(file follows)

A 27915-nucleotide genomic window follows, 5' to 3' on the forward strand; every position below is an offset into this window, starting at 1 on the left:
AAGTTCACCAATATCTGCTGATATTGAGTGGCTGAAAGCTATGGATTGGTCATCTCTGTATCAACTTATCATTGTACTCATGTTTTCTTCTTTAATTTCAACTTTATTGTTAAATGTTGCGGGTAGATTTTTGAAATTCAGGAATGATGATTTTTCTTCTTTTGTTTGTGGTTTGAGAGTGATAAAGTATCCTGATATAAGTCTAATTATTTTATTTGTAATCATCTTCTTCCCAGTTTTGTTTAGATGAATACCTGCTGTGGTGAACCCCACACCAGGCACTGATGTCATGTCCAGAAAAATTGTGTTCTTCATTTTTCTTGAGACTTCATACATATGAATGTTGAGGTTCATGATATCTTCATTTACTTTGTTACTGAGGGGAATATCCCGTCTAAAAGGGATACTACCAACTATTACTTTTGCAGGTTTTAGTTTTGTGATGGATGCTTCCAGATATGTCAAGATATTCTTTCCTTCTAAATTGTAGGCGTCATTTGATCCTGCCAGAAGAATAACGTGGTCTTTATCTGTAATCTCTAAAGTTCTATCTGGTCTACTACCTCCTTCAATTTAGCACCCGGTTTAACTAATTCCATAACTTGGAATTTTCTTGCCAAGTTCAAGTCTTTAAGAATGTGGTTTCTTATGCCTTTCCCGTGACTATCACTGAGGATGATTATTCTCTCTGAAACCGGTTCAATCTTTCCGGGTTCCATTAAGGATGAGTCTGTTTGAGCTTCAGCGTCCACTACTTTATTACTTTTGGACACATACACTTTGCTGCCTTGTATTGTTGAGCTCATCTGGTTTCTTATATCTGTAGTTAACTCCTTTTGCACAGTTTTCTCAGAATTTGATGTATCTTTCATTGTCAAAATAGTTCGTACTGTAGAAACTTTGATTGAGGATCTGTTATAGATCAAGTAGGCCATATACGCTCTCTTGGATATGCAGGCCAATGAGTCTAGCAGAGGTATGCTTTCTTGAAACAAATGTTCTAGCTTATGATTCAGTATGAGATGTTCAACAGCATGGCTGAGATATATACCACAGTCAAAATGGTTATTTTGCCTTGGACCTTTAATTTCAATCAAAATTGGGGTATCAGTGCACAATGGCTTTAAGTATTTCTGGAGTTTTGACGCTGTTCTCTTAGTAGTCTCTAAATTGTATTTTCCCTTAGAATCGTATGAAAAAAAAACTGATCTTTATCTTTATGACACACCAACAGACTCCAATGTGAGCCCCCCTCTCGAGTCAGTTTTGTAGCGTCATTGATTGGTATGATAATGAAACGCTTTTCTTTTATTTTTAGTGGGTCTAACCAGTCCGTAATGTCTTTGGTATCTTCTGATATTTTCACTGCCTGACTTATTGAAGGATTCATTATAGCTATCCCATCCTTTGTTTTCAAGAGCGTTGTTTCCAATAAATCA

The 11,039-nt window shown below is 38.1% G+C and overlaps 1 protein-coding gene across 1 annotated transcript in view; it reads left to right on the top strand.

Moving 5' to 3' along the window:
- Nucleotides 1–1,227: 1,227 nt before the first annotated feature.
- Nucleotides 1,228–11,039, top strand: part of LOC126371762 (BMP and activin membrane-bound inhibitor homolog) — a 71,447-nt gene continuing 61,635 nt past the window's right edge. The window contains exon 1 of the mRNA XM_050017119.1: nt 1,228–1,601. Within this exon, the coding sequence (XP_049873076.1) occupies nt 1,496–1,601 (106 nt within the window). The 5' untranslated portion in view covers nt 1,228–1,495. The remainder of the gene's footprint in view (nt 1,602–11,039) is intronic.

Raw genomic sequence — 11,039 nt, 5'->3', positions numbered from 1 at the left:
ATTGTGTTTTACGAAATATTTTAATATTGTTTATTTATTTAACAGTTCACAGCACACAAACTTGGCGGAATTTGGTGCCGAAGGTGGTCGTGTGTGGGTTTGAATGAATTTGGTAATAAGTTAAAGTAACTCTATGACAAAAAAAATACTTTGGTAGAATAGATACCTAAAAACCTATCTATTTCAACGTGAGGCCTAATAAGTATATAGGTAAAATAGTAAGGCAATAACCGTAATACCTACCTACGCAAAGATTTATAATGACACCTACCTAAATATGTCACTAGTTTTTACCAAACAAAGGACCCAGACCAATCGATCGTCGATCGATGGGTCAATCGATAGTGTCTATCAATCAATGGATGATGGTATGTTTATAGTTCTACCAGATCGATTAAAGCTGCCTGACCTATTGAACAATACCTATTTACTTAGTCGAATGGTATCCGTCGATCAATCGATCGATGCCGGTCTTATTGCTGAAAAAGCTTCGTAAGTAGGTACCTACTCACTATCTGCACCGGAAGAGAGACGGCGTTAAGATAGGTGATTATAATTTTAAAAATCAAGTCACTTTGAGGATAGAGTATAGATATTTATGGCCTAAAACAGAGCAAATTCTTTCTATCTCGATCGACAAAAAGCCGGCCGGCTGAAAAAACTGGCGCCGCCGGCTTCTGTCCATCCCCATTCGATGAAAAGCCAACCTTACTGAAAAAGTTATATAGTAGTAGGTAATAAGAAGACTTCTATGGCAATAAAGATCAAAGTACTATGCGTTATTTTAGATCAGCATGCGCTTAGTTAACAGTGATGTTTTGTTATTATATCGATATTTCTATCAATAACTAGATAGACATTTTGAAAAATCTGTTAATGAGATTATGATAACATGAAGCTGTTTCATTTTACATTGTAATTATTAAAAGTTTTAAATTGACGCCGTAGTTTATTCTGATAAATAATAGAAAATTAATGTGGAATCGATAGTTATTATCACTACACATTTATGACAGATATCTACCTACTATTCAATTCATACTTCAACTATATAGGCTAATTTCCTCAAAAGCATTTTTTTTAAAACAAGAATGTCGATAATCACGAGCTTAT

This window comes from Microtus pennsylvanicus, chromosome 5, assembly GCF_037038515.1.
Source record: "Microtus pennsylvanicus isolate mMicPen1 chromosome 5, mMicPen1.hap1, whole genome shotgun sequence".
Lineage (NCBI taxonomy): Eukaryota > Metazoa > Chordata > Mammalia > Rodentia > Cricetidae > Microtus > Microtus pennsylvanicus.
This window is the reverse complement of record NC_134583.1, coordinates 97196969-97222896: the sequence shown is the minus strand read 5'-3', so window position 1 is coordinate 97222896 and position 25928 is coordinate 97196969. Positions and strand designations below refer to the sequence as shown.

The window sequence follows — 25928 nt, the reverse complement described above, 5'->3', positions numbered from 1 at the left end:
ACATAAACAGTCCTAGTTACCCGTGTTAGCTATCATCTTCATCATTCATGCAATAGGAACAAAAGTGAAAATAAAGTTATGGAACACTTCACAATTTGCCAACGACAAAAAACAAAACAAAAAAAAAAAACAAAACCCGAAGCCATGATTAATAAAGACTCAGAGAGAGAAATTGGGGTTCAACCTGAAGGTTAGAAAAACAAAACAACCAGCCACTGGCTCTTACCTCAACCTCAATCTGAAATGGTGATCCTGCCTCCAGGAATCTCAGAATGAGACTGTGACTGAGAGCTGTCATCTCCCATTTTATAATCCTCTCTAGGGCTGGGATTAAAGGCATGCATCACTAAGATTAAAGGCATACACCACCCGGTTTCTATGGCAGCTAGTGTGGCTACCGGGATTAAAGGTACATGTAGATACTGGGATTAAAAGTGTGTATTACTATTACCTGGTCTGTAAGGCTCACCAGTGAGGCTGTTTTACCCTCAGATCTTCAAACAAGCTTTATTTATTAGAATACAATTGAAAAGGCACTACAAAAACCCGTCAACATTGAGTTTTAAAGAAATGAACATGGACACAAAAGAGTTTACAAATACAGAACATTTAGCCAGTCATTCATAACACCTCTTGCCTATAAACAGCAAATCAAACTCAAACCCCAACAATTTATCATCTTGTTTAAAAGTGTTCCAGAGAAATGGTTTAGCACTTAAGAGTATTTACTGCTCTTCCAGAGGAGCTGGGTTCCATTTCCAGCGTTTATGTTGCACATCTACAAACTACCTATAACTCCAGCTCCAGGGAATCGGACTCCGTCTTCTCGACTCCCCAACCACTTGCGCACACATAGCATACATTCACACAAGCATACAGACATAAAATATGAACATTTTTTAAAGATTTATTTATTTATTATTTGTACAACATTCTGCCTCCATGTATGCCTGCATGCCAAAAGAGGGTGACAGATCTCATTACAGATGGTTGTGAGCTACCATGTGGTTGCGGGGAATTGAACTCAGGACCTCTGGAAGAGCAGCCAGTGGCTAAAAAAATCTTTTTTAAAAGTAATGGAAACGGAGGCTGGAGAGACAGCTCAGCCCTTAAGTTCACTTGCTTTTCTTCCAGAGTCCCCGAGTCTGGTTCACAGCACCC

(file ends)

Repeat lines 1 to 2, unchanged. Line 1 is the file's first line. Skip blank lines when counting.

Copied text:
A 27915-nucleotide genomic window follows, 5' to 3' on the forward strand; every position below is an offset into this window, starting at 1 on the left:
AAGTTCACCAATATCTGCTGATATTGAGTGGCTGAAAGCTATGGATTGGTCATCTCTGTATCAACTTATCATTGTACTCATGTTTTCTTCTTTAATTTCAACTTTATTGTTAAATGTTGCGGGTAGATTTTTGAAATTCAGGAATGATGATTTTTCTTCTTTTGTTTGTGGTTTGAGAGTGATAAAGTATCCTGATATAAGTCTAATTATTTTATTTGTAATCATCTTCTTCCCAGTTTTGTTTAGATGAATACCTGCTGTGGTGAACCCCACACCAGGCACTGATGTCATGTCCAGAAAAATTGTGTTCTTCATTTTTCTTGAGACTTCATACATATGAATGTTGAGGTTCATGATATCTTCATTTACTTTGTTACTGAGGGGAATATCCCGTCTAAAAGGGATACTACCAACTATTACTTTTGCAGGTTTTAGTTTTGTGATGGATGCTTCCAGATATGTCAAGATATTCTTTCCTTCTAAATTGTAGGCGTCATTTGATCCTGCCAGAAGAATAACGTGGTCTTTATCTGTAATCTCTAAAGTTCTATCTGGTCTACTACCTCCTTCAATTTAGCACCCGGTTTAACTAATTCCATAACTTGGAATTTTCTTGCCAAGTTCAAGTCTTTAAGAATGTGGTTTCTTATGCCTTTCCCGTGACTATCACTGAGGATGATTATTCTCTCTGAAACCGGTTCAATCTTTCCGGGTTCCATTAAGGATGAGTCTGTTTGAGCTTCAGCGTCCACTACTTTATTACTTTTGGACACATACACTTTGCTGCCTTGTATTGTTGAGCTCATCTGGTTTCTTATATCTGTAGTTAACTCCTTTTGCACAGTTTTCTCAGAATTTGATGTATCTTTCATTGTCAAAATAGTTCGTACTGTAGAAACTTTGATTGAGGATCTGTTATAGATCAAGTAGGCCATATACGCTCTCTTGGATATGCAGGCCAATGAGTCTAGCAGAGGTATGCTTTCTTGAAACAAATGTTCTAGCTTATGATTCAGTATGAGATGTTCAACAGCATGGCTGAGATATATACCACAGTCAAAATGGTTATTTTGCCTTGGACCTTTAATTTCAATCAAAATTGGGGTATCAGTGCACAATGGCTTTAAGTATTTCTGGAGTTTTGACGCTGTTCTCTTAGTAGTCTCTAAATTGTATTTTCCCTTAGAATCGTATGAAAAAAAAACTGATCTTTATCTTTATGACACACCAACAGACTCCAATGTGAGCCCCCCTCTCGAGTCAGTTTTGTAGCGTCATTGATTGGTATGATAATGAAACGCTTTTCTTTTATTTTTAGTGGGTCTAACCAGTCCGTAATGTCTTTGGTATCTTCTGATATTTTCACTGCCTGACTTATTGAAGGATTCATTATAGCTATCCCATCCTTTGTTTTCAAGAGCGTTGTTTCCAATAAATCA